Amanda's Reviews > Altered Carbon

Altered Carbon by Richard K. Morgan
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Jul 14, 10

bookshelves: science-fiction, bought-copy, series
Read in April, 2010

Altered Carbon is the first in a series involving Takeshi Kovacs, a former Envoy, which is a futuristic version of an SAS trooper - designed as a combination of shock troop, spy and assassin. This is a world where people are "resleeved" using their stacks; essentially as long as their stacks are intact at the moment of death, they can be brought back into a free body:

"Poor Death, no match for the mighty altered carbon technologies of data storage and retrieval arrayed against him. Once we lived in terror of his arrival. Now we flirt outrageously with his sombre dignity..."

At the start of the novel Takeshi is resleeved into the body of a former cop and hired by a 'meth' (long-lived humans who retain the same body for centuries through cloning techniques) called Bancroft to investigate the circumstances surrounding his death. From there Takeshi is thrown into a far-reaching mystery that he has to solve before he and those dragged along with him are terminated with Real Death.

One of the reasons I have hesitated in the past about picking up science fiction novels is because I wasn't sure I would find it easy to understand the science element in the book. I am pleased to report that in this book Morgan deals with some extremely interesting scientific concepts, but in every case they are couched in terms that could realistically occur in a near future of our world. Resleeving into new bodies, taking phonecalls in virtual reality, futuristic soldiers that are geared up with neurachem which helps them to respond to combat situations - all of these concepts are written in a manner that is easy to comprehend and very believable.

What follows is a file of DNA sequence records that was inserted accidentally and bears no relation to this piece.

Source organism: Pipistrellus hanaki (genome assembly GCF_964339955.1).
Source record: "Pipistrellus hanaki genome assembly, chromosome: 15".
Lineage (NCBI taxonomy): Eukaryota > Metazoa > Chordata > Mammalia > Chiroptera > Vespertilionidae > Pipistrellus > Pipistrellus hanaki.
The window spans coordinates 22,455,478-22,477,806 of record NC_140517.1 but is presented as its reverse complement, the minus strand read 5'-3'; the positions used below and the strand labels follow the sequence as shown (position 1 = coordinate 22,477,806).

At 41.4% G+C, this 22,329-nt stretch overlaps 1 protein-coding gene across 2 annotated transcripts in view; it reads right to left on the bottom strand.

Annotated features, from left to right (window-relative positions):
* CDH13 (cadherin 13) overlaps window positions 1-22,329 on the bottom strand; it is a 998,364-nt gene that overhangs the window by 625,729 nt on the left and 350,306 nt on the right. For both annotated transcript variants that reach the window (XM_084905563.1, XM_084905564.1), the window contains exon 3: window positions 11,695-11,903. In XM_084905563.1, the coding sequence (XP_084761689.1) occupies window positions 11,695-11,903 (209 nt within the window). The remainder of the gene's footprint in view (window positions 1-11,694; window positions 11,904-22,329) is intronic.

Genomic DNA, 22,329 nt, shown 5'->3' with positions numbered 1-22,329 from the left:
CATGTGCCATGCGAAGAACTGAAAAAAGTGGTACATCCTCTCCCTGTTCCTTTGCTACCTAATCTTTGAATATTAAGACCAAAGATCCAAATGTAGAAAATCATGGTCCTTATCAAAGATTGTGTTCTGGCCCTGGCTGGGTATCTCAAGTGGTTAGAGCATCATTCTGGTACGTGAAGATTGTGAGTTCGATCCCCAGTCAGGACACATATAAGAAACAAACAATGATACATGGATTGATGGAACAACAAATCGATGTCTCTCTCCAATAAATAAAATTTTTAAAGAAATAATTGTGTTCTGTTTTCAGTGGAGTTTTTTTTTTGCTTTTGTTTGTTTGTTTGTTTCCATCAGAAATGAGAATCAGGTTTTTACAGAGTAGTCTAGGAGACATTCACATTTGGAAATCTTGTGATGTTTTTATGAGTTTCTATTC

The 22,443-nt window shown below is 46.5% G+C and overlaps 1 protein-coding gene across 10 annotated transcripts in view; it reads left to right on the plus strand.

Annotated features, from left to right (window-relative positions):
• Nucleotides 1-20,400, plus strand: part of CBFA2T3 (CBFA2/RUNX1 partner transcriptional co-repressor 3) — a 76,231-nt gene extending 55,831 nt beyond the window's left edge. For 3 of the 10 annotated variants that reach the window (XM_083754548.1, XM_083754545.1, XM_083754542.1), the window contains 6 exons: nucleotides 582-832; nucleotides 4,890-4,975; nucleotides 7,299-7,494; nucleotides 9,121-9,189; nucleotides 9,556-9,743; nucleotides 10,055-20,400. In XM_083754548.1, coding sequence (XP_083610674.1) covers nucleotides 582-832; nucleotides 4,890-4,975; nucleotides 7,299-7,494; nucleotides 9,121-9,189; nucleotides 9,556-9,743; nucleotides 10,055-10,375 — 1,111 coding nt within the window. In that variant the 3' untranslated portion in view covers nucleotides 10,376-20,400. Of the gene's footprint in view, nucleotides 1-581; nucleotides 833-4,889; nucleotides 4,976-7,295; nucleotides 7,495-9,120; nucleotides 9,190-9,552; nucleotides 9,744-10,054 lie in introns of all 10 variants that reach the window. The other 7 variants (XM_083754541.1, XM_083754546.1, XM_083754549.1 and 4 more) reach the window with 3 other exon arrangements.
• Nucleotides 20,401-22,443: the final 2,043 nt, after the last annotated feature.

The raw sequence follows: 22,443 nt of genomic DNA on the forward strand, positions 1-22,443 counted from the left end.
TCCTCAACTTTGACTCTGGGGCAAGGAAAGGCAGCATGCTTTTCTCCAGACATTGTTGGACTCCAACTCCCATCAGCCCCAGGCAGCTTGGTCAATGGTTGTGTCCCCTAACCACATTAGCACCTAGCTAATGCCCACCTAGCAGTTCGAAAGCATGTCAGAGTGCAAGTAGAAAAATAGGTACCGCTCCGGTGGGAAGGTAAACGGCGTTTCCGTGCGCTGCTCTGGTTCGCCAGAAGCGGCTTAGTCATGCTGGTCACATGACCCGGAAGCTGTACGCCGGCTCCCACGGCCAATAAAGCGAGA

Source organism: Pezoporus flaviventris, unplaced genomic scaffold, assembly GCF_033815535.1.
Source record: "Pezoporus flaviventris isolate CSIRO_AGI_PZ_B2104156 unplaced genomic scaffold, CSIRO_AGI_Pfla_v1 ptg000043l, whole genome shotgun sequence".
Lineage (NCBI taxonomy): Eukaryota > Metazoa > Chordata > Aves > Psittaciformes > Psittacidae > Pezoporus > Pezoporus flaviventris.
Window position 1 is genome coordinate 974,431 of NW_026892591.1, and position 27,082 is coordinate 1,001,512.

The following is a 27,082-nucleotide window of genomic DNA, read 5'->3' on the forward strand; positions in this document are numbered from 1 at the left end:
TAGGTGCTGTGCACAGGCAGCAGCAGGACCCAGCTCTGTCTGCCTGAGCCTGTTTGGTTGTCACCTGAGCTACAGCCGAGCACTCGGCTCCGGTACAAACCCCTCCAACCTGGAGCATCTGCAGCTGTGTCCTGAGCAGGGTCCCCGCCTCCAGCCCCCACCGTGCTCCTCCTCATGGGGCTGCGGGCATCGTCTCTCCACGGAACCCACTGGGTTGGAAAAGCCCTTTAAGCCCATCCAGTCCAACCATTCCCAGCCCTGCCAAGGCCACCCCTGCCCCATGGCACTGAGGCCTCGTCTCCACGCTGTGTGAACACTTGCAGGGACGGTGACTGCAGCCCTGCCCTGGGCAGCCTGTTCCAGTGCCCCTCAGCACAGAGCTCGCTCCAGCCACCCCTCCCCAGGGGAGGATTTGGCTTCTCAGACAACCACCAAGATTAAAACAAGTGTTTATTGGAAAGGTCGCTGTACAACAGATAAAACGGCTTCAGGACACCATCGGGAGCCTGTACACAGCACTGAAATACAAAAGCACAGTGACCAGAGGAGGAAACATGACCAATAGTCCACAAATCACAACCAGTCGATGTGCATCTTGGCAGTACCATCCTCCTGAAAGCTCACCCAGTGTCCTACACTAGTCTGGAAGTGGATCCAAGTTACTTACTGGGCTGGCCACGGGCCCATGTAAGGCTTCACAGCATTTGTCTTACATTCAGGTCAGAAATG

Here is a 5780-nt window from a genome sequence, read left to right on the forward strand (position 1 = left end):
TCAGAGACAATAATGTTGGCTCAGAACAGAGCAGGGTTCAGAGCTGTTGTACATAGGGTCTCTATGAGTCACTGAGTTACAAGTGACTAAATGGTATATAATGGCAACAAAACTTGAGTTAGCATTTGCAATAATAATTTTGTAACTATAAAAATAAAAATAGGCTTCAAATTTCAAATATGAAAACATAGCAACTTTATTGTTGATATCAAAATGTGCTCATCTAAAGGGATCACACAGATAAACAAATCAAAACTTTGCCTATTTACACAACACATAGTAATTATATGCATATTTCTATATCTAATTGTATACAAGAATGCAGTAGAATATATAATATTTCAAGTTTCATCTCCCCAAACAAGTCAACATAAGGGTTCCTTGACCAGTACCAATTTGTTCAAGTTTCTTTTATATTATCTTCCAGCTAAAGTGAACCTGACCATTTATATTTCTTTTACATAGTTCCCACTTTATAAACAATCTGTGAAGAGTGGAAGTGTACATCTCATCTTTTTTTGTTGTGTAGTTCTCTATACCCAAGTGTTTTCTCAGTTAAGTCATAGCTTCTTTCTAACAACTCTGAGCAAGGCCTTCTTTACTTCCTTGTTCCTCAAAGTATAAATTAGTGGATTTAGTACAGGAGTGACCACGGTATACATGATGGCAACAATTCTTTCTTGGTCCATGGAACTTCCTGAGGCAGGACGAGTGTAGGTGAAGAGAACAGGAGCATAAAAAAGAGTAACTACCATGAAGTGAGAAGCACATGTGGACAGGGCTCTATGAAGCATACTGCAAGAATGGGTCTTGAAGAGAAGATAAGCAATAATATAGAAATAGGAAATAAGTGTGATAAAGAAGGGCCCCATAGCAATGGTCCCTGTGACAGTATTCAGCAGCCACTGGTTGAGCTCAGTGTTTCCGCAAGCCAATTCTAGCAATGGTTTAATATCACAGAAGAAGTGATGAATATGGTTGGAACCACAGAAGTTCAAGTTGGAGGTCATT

The story truly grips and does not relinquish that grip until the explosive finale. The pacing is stunning - starting with a bang and only increasing the dizzying speed as each page is turned. And yet this speed of pacing does not detract from the characterisation, which is smooth and very effective. In fact, I was amazed by the skill that Morgan demonstrated in presenting these characters, since their physical attributes were far less important thanks to resleeving - all of his work in developing the characters had to be through dialogue and mannerisms as opposed to merely describing what they looked like (the mark of a lazier author, in my opinion).

When you consider that this was Morgan's first novel, it is truly astonishing what he achieved over the course of five hundred pages. In Takeshi Kovacs we have a genuine anti-hero - a guy who manages to leave a trail of devastation in his wake whatever his good intentions, and who does not mind flouting the law as he does it. The noir thriller within the pages is tautly written and gives great payback. All in all, this was a fantastic accomplishment and a book I most certainly do not regret picking up - in fact, I shall now be seeking out the further adventures of Kovacs in short order. Highly recommended and a great introduction to the sci fi genre.
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aPriL eVoLvEs You write well yourself.


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